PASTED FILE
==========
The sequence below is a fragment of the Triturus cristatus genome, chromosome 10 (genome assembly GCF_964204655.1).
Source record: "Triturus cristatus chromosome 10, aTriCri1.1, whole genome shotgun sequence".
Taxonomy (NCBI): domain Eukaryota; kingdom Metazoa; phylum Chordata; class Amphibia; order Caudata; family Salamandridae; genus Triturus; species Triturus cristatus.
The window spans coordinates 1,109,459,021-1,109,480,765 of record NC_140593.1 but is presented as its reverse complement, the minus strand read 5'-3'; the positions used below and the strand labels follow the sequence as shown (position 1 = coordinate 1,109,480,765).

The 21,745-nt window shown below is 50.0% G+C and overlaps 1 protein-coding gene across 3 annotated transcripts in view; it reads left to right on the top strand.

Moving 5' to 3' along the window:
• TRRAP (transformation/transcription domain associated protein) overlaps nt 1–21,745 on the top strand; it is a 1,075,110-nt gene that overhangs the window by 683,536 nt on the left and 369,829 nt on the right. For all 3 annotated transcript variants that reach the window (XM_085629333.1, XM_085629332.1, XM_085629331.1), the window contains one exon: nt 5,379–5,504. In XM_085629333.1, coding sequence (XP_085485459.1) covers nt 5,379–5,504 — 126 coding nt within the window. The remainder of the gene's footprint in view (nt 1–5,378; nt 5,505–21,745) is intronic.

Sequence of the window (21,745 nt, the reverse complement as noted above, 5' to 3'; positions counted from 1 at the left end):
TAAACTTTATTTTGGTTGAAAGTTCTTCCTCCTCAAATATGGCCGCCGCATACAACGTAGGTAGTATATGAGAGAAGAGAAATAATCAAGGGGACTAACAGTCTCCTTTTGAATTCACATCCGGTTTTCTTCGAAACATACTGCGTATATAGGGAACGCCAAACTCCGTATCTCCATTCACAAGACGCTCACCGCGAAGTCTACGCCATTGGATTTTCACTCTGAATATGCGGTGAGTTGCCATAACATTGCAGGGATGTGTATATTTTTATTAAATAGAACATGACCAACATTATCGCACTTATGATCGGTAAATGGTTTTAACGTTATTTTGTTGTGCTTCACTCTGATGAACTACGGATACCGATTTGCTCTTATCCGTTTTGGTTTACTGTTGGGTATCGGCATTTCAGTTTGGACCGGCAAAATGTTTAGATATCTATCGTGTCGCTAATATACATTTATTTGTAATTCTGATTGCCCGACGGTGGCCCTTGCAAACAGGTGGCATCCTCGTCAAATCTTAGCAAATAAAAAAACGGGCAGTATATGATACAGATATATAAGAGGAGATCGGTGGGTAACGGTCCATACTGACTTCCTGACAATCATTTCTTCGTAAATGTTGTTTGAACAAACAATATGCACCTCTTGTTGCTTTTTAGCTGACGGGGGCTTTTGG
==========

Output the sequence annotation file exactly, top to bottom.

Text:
The sequence below is a fragment of the Triturus cristatus genome, chromosome 10 (genome assembly GCF_964204655.1).
Source record: "Triturus cristatus chromosome 10, aTriCri1.1, whole genome shotgun sequence".
Taxonomy (NCBI): domain Eukaryota; kingdom Metazoa; phylum Chordata; class Amphibia; order Caudata; family Salamandridae; genus Triturus; species Triturus cristatus.
The window spans coordinates 1,109,459,021-1,109,480,765 of record NC_140593.1 but is presented as its reverse complement, the minus strand read 5'-3'; the positions used below and the strand labels follow the sequence as shown (position 1 = coordinate 1,109,480,765).

The 21,745-nt window shown below is 50.0% G+C and overlaps 1 protein-coding gene across 3 annotated transcripts in view; it reads left to right on the top strand.

Moving 5' to 3' along the window:
• TRRAP (transformation/transcription domain associated protein) overlaps nt 1–21,745 on the top strand; it is a 1,075,110-nt gene that overhangs the window by 683,536 nt on the left and 369,829 nt on the right. For all 3 annotated transcript variants that reach the window (XM_085629333.1, XM_085629332.1, XM_085629331.1), the window contains one exon: nt 5,379–5,504. In XM_085629333.1, coding sequence (XP_085485459.1) covers nt 5,379–5,504 — 126 coding nt within the window. The remainder of the gene's footprint in view (nt 1–5,378; nt 5,505–21,745) is intronic.

Sequence of the window (21,745 nt, the reverse complement as noted above, 5' to 3'; positions counted from 1 at the left end):
TAAACTTTATTTTGGTTGAAAGTTCTTCCTCCTCAAATATGGCCGCCGCATACAACGTAGGTAGTATATGAGAGAAGAGAAATAATCAAGGGGACTAACAGTCTCCTTTTGAATTCACATCCGGTTTTCTTCGAAACATACTGCGTATATAGGGAACGCCAAACTCCGTATCTCCATTCACAAGACGCTCACCGCGAAGTCTACGCCATTGGATTTTCACTCTGAATATGCGGTGAGTTGCCATAACATTGCAGGGATGTGTATATTTTTATTAAATAGAACATGACCAACATTATCGCACTTATGATCGGTAAATGGTTTTAACGTTATTTTGTTGTGCTTCACTCTGATGAACTACGGATACCGATTTGCTCTTATCCGTTTTGGTTTACTGTTGGGTATCGGCATTTCAGTTTGGACCGGCAAAATGTTTAGATATCTATCGTGTCGCTAATATACATTTATTTGTAATTCTGATTGCCCGACGGTGGCCCTTGCAAACAGGTGGCATCCTCGTCAAATCTTAGCAAATAAAAAAACGGGCAGTATATGATACAGATATATAAGAGGAGATCGGTGGGTAACGGTCCATACTGACTTCCTGACAATCATTTCTTCGTAAATGTTGTTTGAACAAACAATATGCACCTCTTGTTGCTTTTTAGCTGACGGGGGCTTTTGG